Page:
The Telegraph
Since 1st March, 1999
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Powell warns Pak on N. Korea ties

Mexico City, Nov. 26 (Reuters): US secretary of state Colin Powell said today he has told Pakistan there would be “consequences” if it had contacts with North Korea but said he knew of nothing now that could trigger sanctions on Pakistan over allegations that it aided North Korea’s nuclear programme.

“In my conversations with (Pakistani) President (Pervez) Musharraf in recent months, I have made it clear to him that any, any sort of contact between Pakistan and North Korea we believe would be improper, inappropriate and would have consequences,” Powell told reporters.

“And he has assured me on more than one occasion that there are no further contacts and he guarantees that there are no contacts of the kind that were referred to in the article,” he added as he flew to Mexico at the start of a two-day visit.

Pakistan has strongly denied a recent New York Times report which said Pyongyang had provided Pakistan with missile parts for Musharraf to build missiles to allow delivery of his nuclear arsenal to “every strategic site in India.”

In return, the newspaper has reported, Islamabad provided North Korea with designs for gas centrifuges and machinery needed to make highly enriched uranium for the country’s latest nuclear weapons project.

The North Koreans told US officials in October that they had a secret uranium enrichment project for making nuclear weapons, in violation of a 1994 accord with the United States.

Despite Pakistan’s reported role in Pyongyang’s programme, there is no indication US President George W. Bush or the Republican-led Congress plan to impose sanctions or any other punishment on the South Asian nation, which is a key ally in the US-led war on terrorism in neighbouring Afghanistan.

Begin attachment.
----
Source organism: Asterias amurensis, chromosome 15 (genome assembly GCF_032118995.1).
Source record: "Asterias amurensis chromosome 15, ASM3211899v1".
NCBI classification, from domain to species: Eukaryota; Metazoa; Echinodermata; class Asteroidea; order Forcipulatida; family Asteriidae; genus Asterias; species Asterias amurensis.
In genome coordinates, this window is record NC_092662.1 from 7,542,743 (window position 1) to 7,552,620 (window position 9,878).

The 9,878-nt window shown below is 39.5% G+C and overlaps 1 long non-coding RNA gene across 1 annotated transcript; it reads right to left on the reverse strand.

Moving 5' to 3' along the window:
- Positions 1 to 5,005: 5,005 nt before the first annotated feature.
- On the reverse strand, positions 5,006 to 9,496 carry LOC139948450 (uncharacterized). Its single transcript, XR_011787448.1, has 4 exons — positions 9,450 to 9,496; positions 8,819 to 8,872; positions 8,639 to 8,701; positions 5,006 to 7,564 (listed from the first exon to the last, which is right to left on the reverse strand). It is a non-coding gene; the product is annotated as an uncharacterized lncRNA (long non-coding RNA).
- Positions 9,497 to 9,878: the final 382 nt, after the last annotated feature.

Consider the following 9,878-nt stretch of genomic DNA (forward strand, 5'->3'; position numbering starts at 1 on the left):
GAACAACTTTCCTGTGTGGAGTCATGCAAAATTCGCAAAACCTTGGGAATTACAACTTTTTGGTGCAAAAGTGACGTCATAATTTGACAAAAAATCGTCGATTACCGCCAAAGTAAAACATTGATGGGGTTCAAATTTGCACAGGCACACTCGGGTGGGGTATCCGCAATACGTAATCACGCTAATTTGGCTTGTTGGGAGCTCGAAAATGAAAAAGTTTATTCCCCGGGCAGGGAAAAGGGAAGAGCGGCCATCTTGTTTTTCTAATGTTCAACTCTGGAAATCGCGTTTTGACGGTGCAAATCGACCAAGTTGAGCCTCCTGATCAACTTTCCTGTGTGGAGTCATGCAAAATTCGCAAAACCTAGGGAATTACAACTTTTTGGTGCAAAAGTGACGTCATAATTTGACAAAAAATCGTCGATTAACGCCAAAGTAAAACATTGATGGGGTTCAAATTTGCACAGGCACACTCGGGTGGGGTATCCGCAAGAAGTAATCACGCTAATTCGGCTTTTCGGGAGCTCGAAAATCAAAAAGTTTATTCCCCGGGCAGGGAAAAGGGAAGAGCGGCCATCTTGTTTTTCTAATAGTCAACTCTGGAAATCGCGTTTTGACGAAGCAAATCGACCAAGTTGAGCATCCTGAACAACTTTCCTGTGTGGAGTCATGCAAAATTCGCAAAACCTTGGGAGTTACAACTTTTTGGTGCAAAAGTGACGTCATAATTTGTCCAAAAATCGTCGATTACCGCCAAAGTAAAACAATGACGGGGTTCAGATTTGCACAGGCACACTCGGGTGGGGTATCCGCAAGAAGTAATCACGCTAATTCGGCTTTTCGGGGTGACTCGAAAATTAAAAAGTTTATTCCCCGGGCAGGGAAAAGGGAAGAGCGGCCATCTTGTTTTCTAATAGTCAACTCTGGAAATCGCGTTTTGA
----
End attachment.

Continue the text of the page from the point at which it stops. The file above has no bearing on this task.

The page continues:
“Right now I have nothing presently that has been reported to me that I need to be looking at,” said Powell when asked about the possibility that Pakistan’s contacts with North Korea could trigger sanctions under US law.

“And with respect to the past, I don’t know of anything that might be going on at the department that is relevant to any sanctions discussion with Congress,” Powell said.

“President Musharraf understands the seriousness of this issue,” Powell said, adding their conversations have taken place face-to-face and over the telephone.

Musharraf, who has formally handed power to a civilian government in Pakistan after three years at the helm, is a key ally of the United States in its campaign against the Taliban, al Qaida and its leader Osama bin Laden.

Musharraf has allowed US forces to operate out of an air base in Pakistan and there are United States military and intelligence personnel hunting al Qaeda and Taliban operatives inside Pakistan, close to the Afghan border.

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